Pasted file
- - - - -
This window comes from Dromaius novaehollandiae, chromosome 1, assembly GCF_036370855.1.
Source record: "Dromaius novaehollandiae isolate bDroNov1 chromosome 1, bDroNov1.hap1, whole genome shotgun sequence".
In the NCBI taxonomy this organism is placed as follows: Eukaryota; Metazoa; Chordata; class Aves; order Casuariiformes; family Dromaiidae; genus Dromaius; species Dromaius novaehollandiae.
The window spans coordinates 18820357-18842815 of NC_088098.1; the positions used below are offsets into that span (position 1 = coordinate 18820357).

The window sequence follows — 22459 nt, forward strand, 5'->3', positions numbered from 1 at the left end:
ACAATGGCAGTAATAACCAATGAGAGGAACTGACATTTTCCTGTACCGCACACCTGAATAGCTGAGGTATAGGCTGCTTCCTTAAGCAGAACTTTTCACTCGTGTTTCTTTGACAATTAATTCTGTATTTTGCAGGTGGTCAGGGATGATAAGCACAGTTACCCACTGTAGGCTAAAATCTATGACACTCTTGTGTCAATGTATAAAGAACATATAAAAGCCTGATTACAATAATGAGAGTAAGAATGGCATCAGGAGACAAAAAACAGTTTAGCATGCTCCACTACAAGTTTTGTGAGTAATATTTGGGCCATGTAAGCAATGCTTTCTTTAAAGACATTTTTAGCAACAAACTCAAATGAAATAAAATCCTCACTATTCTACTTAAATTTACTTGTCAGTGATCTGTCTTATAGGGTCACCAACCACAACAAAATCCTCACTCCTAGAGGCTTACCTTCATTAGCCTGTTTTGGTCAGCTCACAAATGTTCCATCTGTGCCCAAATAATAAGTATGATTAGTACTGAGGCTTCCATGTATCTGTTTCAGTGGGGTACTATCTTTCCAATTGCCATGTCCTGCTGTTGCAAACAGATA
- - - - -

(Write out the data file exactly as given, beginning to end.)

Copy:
This window comes from Dromaius novaehollandiae, chromosome 1, assembly GCF_036370855.1.
Source record: "Dromaius novaehollandiae isolate bDroNov1 chromosome 1, bDroNov1.hap1, whole genome shotgun sequence".
In the NCBI taxonomy this organism is placed as follows: Eukaryota; Metazoa; Chordata; class Aves; order Casuariiformes; family Dromaiidae; genus Dromaius; species Dromaius novaehollandiae.
The window spans coordinates 18820357-18842815 of NC_088098.1; the positions used below are offsets into that span (position 1 = coordinate 18820357).

The window sequence follows — 22459 nt, forward strand, 5'->3', positions numbered from 1 at the left end:
ACAATGGCAGTAATAACCAATGAGAGGAACTGACATTTTCCTGTACCGCACACCTGAATAGCTGAGGTATAGGCTGCTTCCTTAAGCAGAACTTTTCACTCGTGTTTCTTTGACAATTAATTCTGTATTTTGCAGGTGGTCAGGGATGATAAGCACAGTTACCCACTGTAGGCTAAAATCTATGACACTCTTGTGTCAATGTATAAAGAACATATAAAAGCCTGATTACAATAATGAGAGTAAGAATGGCATCAGGAGACAAAAAACAGTTTAGCATGCTCCACTACAAGTTTTGTGAGTAATATTTGGGCCATGTAAGCAATGCTTTCTTTAAAGACATTTTTAGCAACAAACTCAAATGAAATAAAATCCTCACTATTCTACTTAAATTTACTTGTCAGTGATCTGTCTTATAGGGTCACCAACCACAACAAAATCCTCACTCCTAGAGGCTTACCTTCATTAGCCTGTTTTGGTCAGCTCACAAATGTTCCATCTGTGCCCAAATAATAAGTATGATTAGTACTGAGGCTTCCATGTATCTGTTTCAGTGGGGTACTATCTTTCCAATTGCCATGTCCTGCTGTTGCAAACAGATA